Sunday, June 17, 2012

Photo of the day: Rope Rescue Panorama

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Rope Rescue Panorama, a photo by The Bacher Family on Flickr.
One of the challenges of capturing rope rescue training at Mount Rainier National Park on "film" is recording the long vertical expanse of the ropes, when the rangers are working 50 feet down an 80 foot cliff. To address this, I experimented with some panoramic series -- taking multiple images and later stitching them together in photoshop. You can take one wide angle image and simply crop it tightly, of course, but you get more detail with a series of shot -- though you'll never get the full benefit of the effort unless you blow the shot up to a full, say, 8x32 inch size, in which case the stitched image would remain sharp while the cropped one turned pixelated.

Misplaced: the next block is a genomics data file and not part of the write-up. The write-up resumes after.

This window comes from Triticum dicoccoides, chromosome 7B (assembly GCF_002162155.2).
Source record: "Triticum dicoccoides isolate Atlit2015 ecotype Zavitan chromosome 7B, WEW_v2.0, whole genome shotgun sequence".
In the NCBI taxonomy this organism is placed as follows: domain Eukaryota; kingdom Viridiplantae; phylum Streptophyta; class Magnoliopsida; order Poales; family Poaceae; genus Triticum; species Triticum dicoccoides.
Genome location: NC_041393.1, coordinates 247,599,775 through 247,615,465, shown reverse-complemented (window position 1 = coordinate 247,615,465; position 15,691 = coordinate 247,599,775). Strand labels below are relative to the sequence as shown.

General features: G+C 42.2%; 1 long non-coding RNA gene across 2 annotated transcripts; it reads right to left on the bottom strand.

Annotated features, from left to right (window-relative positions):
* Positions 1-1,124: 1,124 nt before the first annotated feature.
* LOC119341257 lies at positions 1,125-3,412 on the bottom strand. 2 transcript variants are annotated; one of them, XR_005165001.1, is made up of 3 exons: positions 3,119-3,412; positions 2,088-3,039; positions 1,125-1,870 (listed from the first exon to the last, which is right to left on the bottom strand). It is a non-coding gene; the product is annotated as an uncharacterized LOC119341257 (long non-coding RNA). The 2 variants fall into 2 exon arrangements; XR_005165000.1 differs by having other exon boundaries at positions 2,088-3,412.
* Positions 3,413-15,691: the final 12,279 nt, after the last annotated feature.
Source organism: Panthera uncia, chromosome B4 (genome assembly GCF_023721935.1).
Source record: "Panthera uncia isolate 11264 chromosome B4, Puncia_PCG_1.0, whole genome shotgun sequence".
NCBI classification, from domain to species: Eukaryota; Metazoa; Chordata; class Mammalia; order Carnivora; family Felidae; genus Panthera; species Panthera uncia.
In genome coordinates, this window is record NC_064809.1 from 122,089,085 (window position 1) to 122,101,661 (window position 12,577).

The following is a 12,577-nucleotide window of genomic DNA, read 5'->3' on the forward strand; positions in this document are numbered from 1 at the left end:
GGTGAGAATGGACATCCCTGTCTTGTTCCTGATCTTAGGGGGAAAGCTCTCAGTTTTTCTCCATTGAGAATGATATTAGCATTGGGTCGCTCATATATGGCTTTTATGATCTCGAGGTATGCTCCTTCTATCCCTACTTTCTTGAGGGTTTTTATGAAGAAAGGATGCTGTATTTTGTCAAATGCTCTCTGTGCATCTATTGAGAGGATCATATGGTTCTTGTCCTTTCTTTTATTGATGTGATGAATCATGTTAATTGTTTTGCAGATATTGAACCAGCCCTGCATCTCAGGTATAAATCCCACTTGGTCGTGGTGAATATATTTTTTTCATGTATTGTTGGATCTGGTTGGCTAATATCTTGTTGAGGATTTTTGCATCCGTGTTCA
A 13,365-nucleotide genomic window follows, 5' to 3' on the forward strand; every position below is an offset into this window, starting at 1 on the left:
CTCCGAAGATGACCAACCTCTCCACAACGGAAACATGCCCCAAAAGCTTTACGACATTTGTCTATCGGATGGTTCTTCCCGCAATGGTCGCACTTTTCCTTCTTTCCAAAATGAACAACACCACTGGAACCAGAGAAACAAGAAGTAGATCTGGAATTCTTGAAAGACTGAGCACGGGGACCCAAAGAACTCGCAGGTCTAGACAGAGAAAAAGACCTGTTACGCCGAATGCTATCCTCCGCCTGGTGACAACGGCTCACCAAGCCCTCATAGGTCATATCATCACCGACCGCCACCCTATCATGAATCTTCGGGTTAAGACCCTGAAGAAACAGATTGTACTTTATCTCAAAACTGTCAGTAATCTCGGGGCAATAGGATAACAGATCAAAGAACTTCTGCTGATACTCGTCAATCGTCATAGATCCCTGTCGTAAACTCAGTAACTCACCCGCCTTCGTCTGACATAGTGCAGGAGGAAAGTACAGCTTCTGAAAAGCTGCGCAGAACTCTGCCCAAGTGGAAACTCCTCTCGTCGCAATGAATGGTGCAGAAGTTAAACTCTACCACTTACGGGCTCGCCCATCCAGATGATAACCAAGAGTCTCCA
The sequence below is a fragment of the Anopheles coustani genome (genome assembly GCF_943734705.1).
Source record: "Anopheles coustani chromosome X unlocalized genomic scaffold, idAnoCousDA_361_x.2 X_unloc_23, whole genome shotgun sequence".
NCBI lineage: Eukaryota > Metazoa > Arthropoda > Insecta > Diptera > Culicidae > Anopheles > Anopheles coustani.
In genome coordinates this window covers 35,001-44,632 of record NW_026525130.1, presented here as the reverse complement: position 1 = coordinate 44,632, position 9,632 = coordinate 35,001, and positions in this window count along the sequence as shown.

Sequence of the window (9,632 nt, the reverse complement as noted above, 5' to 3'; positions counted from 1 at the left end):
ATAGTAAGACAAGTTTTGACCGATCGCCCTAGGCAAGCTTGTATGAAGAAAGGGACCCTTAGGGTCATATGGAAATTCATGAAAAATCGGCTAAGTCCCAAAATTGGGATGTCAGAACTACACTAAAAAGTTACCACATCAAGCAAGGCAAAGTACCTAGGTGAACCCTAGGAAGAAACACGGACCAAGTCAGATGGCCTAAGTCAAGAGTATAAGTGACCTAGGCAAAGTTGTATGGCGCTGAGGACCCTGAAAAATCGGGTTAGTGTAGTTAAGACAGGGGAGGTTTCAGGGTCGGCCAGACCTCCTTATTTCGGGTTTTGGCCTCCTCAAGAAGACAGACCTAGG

I did learn one thing in this process, and that is to leave more room along the edges of the images than you normally would, so that the stitched images extend far enough out to allow for a good crop. In this image, for example, the rangers at the op of the frame are just a little bit more to the left than the ranger at the bottom of the rope, so unconsciously I shifted my composition a little bit to the left when I took the upper image. If I had not framed that image so tightly, I would have avoided the slight black triangle of missing information in the upper right of the stitched panorama--something I was forced to leave in the picture, lest I crop out part of the action at the bottom of the frame.

Here's another, longer panorama to enjoy:

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